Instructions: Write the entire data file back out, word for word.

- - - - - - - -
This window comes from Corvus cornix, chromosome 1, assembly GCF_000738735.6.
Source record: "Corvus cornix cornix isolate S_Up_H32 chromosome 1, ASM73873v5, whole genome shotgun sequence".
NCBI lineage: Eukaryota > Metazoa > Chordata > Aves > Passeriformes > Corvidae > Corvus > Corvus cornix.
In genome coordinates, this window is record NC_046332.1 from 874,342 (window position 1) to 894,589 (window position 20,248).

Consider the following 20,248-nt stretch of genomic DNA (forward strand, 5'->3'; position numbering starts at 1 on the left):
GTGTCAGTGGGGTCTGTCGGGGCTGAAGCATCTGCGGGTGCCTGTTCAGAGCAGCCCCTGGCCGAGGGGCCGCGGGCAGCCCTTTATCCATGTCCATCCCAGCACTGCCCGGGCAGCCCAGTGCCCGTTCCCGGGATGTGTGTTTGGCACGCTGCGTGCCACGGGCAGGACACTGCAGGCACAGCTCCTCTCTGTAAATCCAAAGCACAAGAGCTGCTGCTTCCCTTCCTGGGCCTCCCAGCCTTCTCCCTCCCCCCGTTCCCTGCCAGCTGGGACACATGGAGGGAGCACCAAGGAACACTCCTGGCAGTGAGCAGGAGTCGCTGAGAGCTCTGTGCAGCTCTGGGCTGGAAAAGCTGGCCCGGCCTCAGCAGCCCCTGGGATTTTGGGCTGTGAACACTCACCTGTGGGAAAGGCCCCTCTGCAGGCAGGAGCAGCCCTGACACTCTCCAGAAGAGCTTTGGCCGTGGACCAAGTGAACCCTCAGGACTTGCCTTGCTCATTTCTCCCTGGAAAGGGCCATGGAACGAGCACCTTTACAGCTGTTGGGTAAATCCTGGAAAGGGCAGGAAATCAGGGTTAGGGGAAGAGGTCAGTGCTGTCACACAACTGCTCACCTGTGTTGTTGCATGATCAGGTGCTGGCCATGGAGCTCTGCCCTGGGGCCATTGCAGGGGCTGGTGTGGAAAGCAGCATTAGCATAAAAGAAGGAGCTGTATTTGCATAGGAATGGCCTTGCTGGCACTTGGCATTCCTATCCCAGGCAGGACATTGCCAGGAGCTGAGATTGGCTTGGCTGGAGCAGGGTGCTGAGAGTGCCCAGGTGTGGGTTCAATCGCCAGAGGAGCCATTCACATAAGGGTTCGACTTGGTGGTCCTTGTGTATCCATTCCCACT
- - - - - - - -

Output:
This window comes from Corvus cornix, chromosome 1, assembly GCF_000738735.6.
Source record: "Corvus cornix cornix isolate S_Up_H32 chromosome 1, ASM73873v5, whole genome shotgun sequence".
NCBI lineage: Eukaryota > Metazoa > Chordata > Aves > Passeriformes > Corvidae > Corvus > Corvus cornix.
In genome coordinates, this window is record NC_046332.1 from 874,342 (window position 1) to 894,589 (window position 20,248).

Consider the following 20,248-nt stretch of genomic DNA (forward strand, 5'->3'; position numbering starts at 1 on the left):
GTGTCAGTGGGGTCTGTCGGGGCTGAAGCATCTGCGGGTGCCTGTTCAGAGCAGCCCCTGGCCGAGGGGCCGCGGGCAGCCCTTTATCCATGTCCATCCCAGCACTGCCCGGGCAGCCCAGTGCCCGTTCCCGGGATGTGTGTTTGGCACGCTGCGTGCCACGGGCAGGACACTGCAGGCACAGCTCCTCTCTGTAAATCCAAAGCACAAGAGCTGCTGCTTCCCTTCCTGGGCCTCCCAGCCTTCTCCCTCCCCCCGTTCCCTGCCAGCTGGGACACATGGAGGGAGCACCAAGGAACACTCCTGGCAGTGAGCAGGAGTCGCTGAGAGCTCTGTGCAGCTCTGGGCTGGAAAAGCTGGCCCGGCCTCAGCAGCCCCTGGGATTTTGGGCTGTGAACACTCACCTGTGGGAAAGGCCCCTCTGCAGGCAGGAGCAGCCCTGACACTCTCCAGAAGAGCTTTGGCCGTGGACCAAGTGAACCCTCAGGACTTGCCTTGCTCATTTCTCCCTGGAAAGGGCCATGGAACGAGCACCTTTACAGCTGTTGGGTAAATCCTGGAAAGGGCAGGAAATCAGGGTTAGGGGAAGAGGTCAGTGCTGTCACACAACTGCTCACCTGTGTTGTTGCATGATCAGGTGCTGGCCATGGAGCTCTGCCCTGGGGCCATTGCAGGGGCTGGTGTGGAAAGCAGCATTAGCATAAAAGAAGGAGCTGTATTTGCATAGGAATGGCCTTGCTGGCACTTGGCATTCCTATCCCAGGCAGGACATTGCCAGGAGCTGAGATTGGCTTGGCTGGAGCAGGGTGCTGAGAGTGCCCAGGTGTGGGTTCAATCGCCAGAGGAGCCATTCACATAAGGGTTCGACTTGGTGGTCCTTGTGTATCCATTCCCACT